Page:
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Environmental Peacemaking

Environmental Peacemaking, edited by Ken Conca and Geoffrey D. Dabelko


Woodrow Wilson Center Press with Johns Hopkins University Press, 2002


978-0-8018-7193-1 paperback
Environmental Peacemaking, edited by Ken Conca and Geoffrey D. Dabelko




How can environmental cooperation be used to bolster regional peace? A large body of research suggests that environmental degradation may catalyze violent conflict. Environmental cooperation, in contrast, has gone almost unexplored as a means of peacemaking, even though it opens several effective channels: enhancing trust, establishing habits of cooperation, lengthening the time horizons of decisionmakers, forging cooperative trans-societal linkages, and creating shared regional norms and identities.

This volume examines the case for environmental peacemaking by comparing progress, prospects, and problems related to environmental peacemaking initiatives in six regions—South Asia, Central Asia, the Baltics, Southern Africa, the Caucasus, and the U.S.-Mexico border. The regions vary dramatically in terms of scale, interdependencies, history, and kinds of insecurity. But each is marked by a highly fluid, changing security order, creating a potential for environmental cooperation to have a catalytic effect on peacemaking.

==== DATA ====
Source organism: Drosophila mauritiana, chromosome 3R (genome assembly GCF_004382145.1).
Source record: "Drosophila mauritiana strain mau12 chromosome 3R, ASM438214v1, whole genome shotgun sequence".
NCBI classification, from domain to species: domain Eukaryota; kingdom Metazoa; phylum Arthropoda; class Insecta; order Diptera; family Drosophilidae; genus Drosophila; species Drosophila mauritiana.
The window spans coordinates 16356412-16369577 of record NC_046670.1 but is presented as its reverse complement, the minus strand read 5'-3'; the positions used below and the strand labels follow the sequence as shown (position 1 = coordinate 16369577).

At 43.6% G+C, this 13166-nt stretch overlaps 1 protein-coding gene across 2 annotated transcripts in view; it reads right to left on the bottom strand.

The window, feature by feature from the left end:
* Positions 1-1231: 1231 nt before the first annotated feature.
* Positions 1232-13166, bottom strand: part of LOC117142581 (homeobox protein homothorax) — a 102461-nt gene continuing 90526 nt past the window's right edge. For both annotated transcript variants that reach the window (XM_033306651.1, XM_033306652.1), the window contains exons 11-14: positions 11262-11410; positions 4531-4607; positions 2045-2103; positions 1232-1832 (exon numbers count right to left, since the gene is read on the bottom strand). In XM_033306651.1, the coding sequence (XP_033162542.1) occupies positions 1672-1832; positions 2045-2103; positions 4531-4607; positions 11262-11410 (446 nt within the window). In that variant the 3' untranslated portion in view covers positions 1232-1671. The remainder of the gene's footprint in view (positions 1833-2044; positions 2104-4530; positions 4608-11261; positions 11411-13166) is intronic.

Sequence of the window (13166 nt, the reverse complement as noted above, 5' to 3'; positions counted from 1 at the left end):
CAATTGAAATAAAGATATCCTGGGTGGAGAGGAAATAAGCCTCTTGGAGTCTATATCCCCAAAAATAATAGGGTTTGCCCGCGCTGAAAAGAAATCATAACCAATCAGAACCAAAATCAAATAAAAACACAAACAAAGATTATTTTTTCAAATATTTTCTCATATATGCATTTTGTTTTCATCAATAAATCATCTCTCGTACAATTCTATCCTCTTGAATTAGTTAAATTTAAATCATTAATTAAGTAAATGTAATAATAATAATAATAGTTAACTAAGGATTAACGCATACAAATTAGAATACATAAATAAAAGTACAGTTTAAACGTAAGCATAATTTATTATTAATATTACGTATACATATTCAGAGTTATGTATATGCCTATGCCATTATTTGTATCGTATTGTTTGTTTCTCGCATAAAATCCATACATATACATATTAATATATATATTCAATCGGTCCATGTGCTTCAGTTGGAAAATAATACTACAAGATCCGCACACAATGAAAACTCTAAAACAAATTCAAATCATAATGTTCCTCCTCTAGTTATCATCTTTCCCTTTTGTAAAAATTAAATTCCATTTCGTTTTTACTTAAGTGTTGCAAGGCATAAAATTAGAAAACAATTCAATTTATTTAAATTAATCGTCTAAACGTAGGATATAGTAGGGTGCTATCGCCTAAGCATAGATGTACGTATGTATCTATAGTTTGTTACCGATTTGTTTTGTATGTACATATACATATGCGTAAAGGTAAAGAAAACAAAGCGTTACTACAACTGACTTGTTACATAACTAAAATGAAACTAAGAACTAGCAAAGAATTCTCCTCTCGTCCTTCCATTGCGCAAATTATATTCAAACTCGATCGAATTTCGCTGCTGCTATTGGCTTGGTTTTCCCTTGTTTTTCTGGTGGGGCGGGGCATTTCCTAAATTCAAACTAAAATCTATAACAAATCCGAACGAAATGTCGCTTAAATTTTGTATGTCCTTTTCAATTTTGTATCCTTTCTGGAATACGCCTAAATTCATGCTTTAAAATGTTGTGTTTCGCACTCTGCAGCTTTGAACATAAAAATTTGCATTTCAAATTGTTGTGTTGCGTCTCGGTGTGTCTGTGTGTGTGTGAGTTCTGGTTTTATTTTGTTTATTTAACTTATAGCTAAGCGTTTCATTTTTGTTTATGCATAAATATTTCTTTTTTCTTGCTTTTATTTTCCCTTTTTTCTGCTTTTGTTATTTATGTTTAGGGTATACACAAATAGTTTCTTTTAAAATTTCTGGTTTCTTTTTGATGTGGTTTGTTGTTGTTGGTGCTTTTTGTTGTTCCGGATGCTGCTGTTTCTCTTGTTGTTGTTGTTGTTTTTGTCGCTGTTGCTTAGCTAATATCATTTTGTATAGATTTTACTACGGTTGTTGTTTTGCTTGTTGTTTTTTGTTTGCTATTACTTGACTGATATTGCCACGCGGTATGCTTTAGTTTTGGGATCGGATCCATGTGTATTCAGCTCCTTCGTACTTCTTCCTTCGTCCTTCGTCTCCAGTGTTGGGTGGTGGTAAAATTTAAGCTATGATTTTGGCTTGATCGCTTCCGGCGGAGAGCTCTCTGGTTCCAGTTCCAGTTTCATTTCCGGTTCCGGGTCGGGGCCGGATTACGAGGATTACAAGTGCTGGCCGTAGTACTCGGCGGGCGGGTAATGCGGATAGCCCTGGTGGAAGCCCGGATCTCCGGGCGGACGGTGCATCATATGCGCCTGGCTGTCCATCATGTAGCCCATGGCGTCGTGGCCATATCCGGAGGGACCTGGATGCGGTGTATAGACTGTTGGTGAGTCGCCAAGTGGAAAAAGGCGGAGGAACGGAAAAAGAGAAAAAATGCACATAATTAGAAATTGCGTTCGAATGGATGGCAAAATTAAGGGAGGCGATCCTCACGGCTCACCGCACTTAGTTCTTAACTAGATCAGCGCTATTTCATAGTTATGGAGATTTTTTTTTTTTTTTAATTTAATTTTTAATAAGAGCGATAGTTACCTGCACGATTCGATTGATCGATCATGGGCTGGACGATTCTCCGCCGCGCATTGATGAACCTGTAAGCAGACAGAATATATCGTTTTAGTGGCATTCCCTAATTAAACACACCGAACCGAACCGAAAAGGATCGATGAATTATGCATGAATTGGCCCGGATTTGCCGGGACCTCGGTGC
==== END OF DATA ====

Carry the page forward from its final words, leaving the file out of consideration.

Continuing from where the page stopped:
Among the volume’s key findings are these: that substantial potential for environmental peacemaking exists in most regions; that significant tensions from narrower efforts to improve the strategic climate among mistrustful governments can impair broader trans-societal efforts to build environmental peace; and that the effects of environmental peacemaking initiatives are highly sensitive to the ways they are institutionalized.

Ken Conca is professor of global environmental governance at the School of International Service at American University and former Wilson Center fellow. Geoffrey D. Dabelko is a professor and director of environmental studies for the George V. Voinovich School of Leadership and Public Affairs at Ohio University and the former director of, and current senior advisor to, the Wilson Center’s Environmental Change and Security Program.